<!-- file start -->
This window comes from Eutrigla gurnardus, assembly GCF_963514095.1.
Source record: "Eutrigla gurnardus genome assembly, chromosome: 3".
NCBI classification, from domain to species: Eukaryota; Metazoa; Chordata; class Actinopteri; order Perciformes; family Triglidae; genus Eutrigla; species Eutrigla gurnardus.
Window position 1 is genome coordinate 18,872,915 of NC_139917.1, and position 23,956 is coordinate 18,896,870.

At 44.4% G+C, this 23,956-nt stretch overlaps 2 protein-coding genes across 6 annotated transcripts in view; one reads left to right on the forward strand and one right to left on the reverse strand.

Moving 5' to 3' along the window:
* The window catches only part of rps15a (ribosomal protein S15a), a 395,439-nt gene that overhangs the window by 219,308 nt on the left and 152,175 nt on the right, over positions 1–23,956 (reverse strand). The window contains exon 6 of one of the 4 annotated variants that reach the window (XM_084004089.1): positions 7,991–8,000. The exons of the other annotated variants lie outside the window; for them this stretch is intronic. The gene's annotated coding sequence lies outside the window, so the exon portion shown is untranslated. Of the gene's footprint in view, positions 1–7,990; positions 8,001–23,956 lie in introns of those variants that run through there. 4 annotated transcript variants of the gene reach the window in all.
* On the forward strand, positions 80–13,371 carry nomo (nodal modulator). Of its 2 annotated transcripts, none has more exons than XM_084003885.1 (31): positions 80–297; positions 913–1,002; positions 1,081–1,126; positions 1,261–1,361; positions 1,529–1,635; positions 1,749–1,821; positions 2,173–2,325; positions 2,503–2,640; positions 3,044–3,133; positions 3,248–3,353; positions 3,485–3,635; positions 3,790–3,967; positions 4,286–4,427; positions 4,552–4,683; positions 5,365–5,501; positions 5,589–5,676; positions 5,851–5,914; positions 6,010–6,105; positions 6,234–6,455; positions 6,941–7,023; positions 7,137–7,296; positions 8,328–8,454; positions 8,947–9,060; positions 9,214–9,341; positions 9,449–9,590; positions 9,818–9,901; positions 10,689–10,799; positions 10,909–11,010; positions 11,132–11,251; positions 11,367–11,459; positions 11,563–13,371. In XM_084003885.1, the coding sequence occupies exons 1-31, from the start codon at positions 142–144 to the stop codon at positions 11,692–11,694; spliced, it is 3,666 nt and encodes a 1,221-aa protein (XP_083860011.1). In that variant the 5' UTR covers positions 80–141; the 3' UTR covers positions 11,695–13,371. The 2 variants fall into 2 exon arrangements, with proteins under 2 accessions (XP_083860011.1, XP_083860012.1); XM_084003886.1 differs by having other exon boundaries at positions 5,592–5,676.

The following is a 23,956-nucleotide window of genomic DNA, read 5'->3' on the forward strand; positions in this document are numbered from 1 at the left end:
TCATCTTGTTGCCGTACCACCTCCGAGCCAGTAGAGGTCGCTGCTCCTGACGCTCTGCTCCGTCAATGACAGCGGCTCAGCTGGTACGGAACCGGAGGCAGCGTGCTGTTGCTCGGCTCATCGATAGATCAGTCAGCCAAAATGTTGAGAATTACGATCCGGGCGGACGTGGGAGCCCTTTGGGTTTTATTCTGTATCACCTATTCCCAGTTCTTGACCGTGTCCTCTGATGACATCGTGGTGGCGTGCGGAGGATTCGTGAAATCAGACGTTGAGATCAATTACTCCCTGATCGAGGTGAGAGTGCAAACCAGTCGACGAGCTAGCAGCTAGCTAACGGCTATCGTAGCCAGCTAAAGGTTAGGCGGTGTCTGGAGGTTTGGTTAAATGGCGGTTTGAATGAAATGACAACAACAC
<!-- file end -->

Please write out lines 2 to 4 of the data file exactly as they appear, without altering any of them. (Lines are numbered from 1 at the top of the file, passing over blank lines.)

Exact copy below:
Source record: "Eutrigla gurnardus genome assembly, chromosome: 3".
NCBI classification, from domain to species: Eukaryota; Metazoa; Chordata; class Actinopteri; order Perciformes; family Triglidae; genus Eutrigla; species Eutrigla gurnardus.
Window position 1 is genome coordinate 18,872,915 of NC_139917.1, and position 23,956 is coordinate 18,896,870.